REVIEW: Iris Johansen’s The Lady and the Unicorn: The Myth Of the Alpha

Iris Johansen’s The Lady and the Unicorn was published in 1983; it is available to readers via Loveswept’s digital reprints. This is a romance novel stamped with the flaws of its time and a reader must suspend certain sensibilities to enjoy it. Enjoy it Miss Bates did, however, even while gritting her teeth and squirming with embarrassment in places. No matter its failings, Johansen is a lovely writer and can paint a scene with beauty and subtlety. For that alone, it is worth reading.

The compelling opening to The Lady and the Unicorn puts it in the Brontë Camp of romance novels. For this reader, one of whose favourite novels is Jane Eyre, this is a sure way to hook and reel me in. An original scene opens the novel: Janna Cannon rappels into millionaire Rafe Santine’s fortress, his “Thornfield,” determined to convince him to donate prime development-bound real estate to her employer, a wild life reserve looking for a new home for its wards. The associations to Jane Eyre are immediate: a lowering citadel; a heroine named Janna, an orphaned innocent with an independent spirit and a moral and spiritual bent; a hero who is irascible, discontented, impatient, officious and, to quote the Bard, at a point in his life where “man delights not me, nor no woman neither.” Though brooding, petulant, and seemingly indifferent to her, he’s affected by Janna’s beauty and purity. Her conquest of his stronghold walls is a foreshadowing of her triumph over his emotional ones. (Even her last name, Cannon, is indicative of the power she’ll have over them.) Like Jane Eyre, Jenna is cared for, coddled, protected; she converses as an equal and roams the grounds, experiencing sublime natural surroundings.

Johansen’s writing is graceful, fluent and makes interesting use of natural and animal imagery. The romance is structured around these metaphors and they both elevate and damn it. On the damning side, Rafe strikes a deal with Jenna: he will donate the land and she, in turn, will spend two months isolated in his fortress as his “pet.” Jenna is the “gazelle” that arouses his “hunting instincts.” Metaphors of hunter and prey, pet and keeper necessitate the reader to suspend certain sensibilities regarding the novel. Rafe and Jenna work out their relationship on the basis of this uncomfortable premise, made worse by the fact that Jenna is part Native American. Jenna is stereotyped when Rafe calls her “my little earth mother,” “Pocahontas,” and “little doe.” Rafe holds her captive, manhandles her, and flies into jealous fits. He is always, as he tells Jenna, on the brink of “losing control.” Thus, Rafe is the beast and Jenna the dove who will tame him. He, in turn, will domesticate her and rein her desire for the open spaces and independence. A distasteful scenario of captivity and compulsion.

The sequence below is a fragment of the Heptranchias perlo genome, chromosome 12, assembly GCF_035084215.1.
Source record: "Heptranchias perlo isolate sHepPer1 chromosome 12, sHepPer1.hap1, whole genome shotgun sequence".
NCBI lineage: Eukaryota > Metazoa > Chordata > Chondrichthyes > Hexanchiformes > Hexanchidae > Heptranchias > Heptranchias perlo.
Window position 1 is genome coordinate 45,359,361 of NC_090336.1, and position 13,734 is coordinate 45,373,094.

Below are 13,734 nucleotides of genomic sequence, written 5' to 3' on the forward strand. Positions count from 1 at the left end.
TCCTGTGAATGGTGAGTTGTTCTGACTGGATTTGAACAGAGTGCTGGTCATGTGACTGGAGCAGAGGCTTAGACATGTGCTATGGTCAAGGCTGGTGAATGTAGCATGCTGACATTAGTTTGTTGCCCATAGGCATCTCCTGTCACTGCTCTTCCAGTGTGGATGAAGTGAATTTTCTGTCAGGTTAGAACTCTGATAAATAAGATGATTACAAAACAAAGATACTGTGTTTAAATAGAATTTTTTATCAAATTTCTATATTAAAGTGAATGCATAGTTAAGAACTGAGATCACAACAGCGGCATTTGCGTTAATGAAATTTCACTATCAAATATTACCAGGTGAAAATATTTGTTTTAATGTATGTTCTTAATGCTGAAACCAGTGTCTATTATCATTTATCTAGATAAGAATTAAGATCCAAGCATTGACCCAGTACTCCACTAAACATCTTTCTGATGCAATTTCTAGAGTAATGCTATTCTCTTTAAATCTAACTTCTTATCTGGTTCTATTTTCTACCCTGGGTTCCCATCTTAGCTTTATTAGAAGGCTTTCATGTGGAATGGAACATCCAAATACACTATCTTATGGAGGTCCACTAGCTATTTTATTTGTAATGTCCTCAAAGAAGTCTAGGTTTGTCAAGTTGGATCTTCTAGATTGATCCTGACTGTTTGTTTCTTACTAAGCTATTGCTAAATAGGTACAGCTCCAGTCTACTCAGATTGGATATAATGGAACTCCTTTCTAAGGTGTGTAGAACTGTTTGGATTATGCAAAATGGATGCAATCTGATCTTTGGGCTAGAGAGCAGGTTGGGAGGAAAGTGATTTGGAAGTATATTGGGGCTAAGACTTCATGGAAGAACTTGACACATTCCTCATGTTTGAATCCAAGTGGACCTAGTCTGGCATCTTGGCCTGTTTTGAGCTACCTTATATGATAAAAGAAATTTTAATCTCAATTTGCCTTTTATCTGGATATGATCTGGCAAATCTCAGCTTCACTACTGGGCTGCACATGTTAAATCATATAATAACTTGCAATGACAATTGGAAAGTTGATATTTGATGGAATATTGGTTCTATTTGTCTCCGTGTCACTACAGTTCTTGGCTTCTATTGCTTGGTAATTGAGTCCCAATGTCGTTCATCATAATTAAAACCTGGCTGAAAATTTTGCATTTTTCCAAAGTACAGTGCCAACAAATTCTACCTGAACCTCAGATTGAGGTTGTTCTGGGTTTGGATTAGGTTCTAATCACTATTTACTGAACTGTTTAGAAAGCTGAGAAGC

The Lady and the Unicorn comprises passages of beauty; the writing is consistently polished and flows with ease and grace. As I said above, the use of animal and natural imagery elevates the novel and makes it worth reading. The reader will appreciate and enjoy the lovely passage where Jenna tames Rafe’s vicious guard dogs, the descriptions of the wild and craggy lands that surround Rafe’s castle, whose beauty sustain Jenna’s spirit, and the comfort Jenna draws from the splendor of a sunset when she is sorrowful. Most importantly, the legend of the lady and the unicorn serves as an elucidation of Rafe’s volatile, capricious moods and meteoric personality. In the end, Janna is free to decide her role in the legend and the answer lies in love, compromise, and sacrifice for both characters.

There is much to love about The Lady and the Unicorn and much that one can deride too. It is undeniable that the descriptive writing is a cut above; it is true that Johansen deftly makes use of a charming mythical reference. In the end, it reminded me somewhat of Laura London’s Lightning That Lingers, with the animal and natural world coming to bear upon the romance. You won’t like everything about it, but you won’t easily forget the lady and her unicorn either.

Almost pretty.”  Northanger Abbey

This review is the result of a generous e-ARC from Random House/Loveswept via Netgalley.

5 thoughts on “REVIEW: Iris Johansen’s The Lady and the Unicorn: The Myth Of the Alpha

  1. I was especially drawn in to this review of an old school romance I haven’t read (though I think I may have read a book or two by Johansen) because of your use of Jane Eyre as a foil. As a teen my literary tastes were so powerfully influenced by Jane’s story that I find myself filtering many romance reads through the same lens. I love the idea of exploring why we are reading, and writing, the “same” stories over and over again — these are compelling archetypes.

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    • Miss Bates reads Jane at least once a year and often ponders the very issue you bring up. She thinks these archetypal (thank you for that word!!) narratives answer something in us. She thinks Jane answers something in a woman’s soul about love and vindication. Jane is Miss Bates with a happy ending. Mr. Knightley saw that and rightly said to Emma, “Badly done, indeed.” when Emma insulted her at the picnic. Thank you so much for your considered and literate comment!

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  2. “She thinks Jane answers something in a woman’s soul about love and vindication.”

    Wow. Miss Bates is right, and frighteningly articulate!

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